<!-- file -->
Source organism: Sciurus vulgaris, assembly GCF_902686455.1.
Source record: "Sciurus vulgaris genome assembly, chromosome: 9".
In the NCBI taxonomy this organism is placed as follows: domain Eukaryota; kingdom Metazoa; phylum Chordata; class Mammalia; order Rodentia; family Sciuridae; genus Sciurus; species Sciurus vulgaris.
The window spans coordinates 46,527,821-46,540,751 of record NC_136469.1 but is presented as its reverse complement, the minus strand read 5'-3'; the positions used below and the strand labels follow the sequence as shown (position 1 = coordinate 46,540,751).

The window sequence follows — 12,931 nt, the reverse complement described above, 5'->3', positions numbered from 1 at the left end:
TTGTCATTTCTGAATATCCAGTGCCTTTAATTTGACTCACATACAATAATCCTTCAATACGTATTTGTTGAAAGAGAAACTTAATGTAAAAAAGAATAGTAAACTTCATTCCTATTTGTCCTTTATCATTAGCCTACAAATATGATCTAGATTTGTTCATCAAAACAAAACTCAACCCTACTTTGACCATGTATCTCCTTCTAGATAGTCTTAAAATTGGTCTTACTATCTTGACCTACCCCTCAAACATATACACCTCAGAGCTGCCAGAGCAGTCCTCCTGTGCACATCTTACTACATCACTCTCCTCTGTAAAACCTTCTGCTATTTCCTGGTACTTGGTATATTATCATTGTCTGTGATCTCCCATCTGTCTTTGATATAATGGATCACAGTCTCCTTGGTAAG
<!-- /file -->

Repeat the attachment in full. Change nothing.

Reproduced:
Source organism: Sciurus vulgaris, assembly GCF_902686455.1.
Source record: "Sciurus vulgaris genome assembly, chromosome: 9".
In the NCBI taxonomy this organism is placed as follows: domain Eukaryota; kingdom Metazoa; phylum Chordata; class Mammalia; order Rodentia; family Sciuridae; genus Sciurus; species Sciurus vulgaris.
The window spans coordinates 46,527,821-46,540,751 of record NC_136469.1 but is presented as its reverse complement, the minus strand read 5'-3'; the positions used below and the strand labels follow the sequence as shown (position 1 = coordinate 46,540,751).

The window sequence follows — 12,931 nt, the reverse complement described above, 5'->3', positions numbered from 1 at the left end:
TTGTCATTTCTGAATATCCAGTGCCTTTAATTTGACTCACATACAATAATCCTTCAATACGTATTTGTTGAAAGAGAAACTTAATGTAAAAAAGAATAGTAAACTTCATTCCTATTTGTCCTTTATCATTAGCCTACAAATATGATCTAGATTTGTTCATCAAAACAAAACTCAACCCTACTTTGACCATGTATCTCCTTCTAGATAGTCTTAAAATTGGTCTTACTATCTTGACCTACCCCTCAAACATATACACCTCAGAGCTGCCAGAGCAGTCCTCCTGTGCACATCTTACTACATCACTCTCCTCTGTAAAACCTTCTGCTATTTCCTGGTACTTGGTATATTATCATTGTCTGTGATCTCCCATCTGTCTTTGATATAATGGATCACAGTCTCCTTGGTAAG